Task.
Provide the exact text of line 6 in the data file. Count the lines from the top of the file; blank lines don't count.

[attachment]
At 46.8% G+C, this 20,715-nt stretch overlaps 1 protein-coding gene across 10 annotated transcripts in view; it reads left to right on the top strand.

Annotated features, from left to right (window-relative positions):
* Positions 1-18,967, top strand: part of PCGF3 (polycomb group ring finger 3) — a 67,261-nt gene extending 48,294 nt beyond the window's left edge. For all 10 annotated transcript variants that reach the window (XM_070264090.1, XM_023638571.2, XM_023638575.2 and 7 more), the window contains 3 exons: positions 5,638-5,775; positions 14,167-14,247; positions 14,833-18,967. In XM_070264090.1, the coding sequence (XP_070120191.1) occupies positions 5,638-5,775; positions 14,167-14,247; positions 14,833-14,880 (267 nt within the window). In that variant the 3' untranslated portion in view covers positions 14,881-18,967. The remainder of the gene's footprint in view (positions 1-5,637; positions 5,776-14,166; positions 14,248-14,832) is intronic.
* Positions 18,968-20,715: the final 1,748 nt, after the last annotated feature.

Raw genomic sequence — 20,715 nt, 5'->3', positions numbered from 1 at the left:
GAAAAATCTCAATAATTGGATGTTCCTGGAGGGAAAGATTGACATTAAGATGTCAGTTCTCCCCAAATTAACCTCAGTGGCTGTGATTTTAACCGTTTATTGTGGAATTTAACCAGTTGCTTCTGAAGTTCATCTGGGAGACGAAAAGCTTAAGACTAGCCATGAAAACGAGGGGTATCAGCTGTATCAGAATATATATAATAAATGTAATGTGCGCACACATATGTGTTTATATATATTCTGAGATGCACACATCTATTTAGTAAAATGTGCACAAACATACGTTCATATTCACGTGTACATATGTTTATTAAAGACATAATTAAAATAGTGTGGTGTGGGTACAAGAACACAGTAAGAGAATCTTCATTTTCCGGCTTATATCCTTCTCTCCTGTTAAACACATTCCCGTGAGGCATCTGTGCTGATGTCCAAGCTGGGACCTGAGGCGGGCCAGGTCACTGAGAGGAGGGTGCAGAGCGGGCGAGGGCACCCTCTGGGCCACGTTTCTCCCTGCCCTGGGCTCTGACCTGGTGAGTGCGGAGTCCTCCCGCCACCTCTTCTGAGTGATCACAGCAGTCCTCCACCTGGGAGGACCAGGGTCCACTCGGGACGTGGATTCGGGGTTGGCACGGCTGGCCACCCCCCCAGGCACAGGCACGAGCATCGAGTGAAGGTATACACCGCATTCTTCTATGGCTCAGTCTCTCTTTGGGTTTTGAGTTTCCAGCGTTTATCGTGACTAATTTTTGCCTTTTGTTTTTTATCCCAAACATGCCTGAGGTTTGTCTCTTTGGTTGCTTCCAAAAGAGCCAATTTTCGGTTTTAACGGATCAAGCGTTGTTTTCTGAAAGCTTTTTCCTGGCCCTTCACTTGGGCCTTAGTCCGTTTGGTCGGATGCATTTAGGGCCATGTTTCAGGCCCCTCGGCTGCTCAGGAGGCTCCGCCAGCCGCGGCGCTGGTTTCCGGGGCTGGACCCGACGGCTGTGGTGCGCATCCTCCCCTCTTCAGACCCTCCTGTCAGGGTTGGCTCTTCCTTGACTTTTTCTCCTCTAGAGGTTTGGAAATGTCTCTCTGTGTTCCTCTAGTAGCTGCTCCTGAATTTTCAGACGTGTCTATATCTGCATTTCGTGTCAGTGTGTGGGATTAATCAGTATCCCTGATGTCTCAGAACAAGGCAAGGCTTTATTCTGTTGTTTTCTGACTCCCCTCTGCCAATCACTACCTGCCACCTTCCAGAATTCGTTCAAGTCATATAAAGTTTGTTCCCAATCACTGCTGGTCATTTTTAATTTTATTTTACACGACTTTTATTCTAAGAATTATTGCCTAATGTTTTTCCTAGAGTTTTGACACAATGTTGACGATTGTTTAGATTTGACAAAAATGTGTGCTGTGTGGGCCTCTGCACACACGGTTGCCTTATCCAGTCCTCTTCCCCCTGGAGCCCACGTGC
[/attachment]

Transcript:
GAAAAATCTCAATAATTGGATGTTCCTGGAGGGAAAGATTGACATTAAGATGTCAGTTCTCCCCAAATTAACCTCAGTGGCTGTGATTTTAACCGTTTATTGTGGAATTTAACCAGTTGCTTCTGAAGTTCATCTGGGAGACGAAAAGCTTAAGACTAGCCATGAAAACGAGGGGTATCAGCTGTATCAGAATATATATAATAAATGTAATGTGCGCACACATATGTGTTTATATATATTCTGAGATGCACACATCTATTTAGTAAAATGTGCACAAACATACGTTCATATTCACGTGTACATATGTTTATTAAAGACATAATTAAAATAGTGTGGTGTGGGTACAAGAACACAGTAAGAGAATCTTCATTTTCCGGCTTATATCCTTCTCTCCTGTTAAACACATTCCCGTGAGGCATCTGTGCTGATGTCCAAGCTGGGACCTGAGGCGGGCCAGGTCACTGAGAGGAGGGTGCAGAGCGGGCGAGGGCACCCTCTGGGCCACGTTTCTCCCTGCCCTGGGCTCTGACCTGGTGAGTGCGGAGTCCTCCCGCCACCTCTTCTGAGTGATCACAGCAGTCCTCCACCTGGGAGGACCAGGGTCCACTCGGGACGTGGATTCGGGGTTGGCACGGCTGGCCACCCCCCCAGGCACAGGCACGAGCATCGAGTGAAGGTATACACCGCATTCTTCTATGGCTCAGTCTCTCTTTGGGTTTTGAGTTTCCAGCGTTTATCGTGACTAATTTTTGCCTTTTGTTTTTTATCCCAAACATGCCTGAGGTTTGTCTCTTTGGTTGCTTCCAAAAGAGCCAATTTTCGGTTTTAACGGATCAAGCGTTGTTTTCTGAAAGCTTTTTCCTGGCCCTTCACTTGGGCCTTAGTCCGTTTGGTCGGATGCATTTAGGGCCATGTTTCAGGCCCCTCGGCTGCTCAGGAGGCTCCGCCAGCCGCGGCGCTGGTTTCCGGGGCTGGACCCGACGGCTGTGGTGCGCATCCTCCCCTCTTCAGACCCTCCTGTCAGGGTTGGCTCTTCCTTGACTTTTTCTCCTCTAGAGGTTTGGAAATGTCTCTCTGTGTTCCTCTAGTAGCTGCTCCTGAATTTTCAGACGTGTCTATATCTGCATTTCGTGTCAGTGTGTGGGATTAATCAGTATCCCTGATGTCTCAGAACAAGGCAAGGCTTTATTCTGTTGTTTTCTGACTCCCCTCTGCCAATCACTACCTGCCACCTTCCAGAATTCGTTCAAGTCATATAAAGTTTGTTCCCAATCACTGCTGGTCATTTTTAATTTTATTTTACACGACTTTTATTCTAAGAATTATTGCCTAATGTTTTTCCTAGAGTTTTGACACAATGTTGACGATTGTTTAGATTTGACAAAAATGTGTGCTGTGTGGGCCTCTGCACACACGGTTGCCTTATCCAGTCCTCTTCCCCCTGGAGCCCACGTGC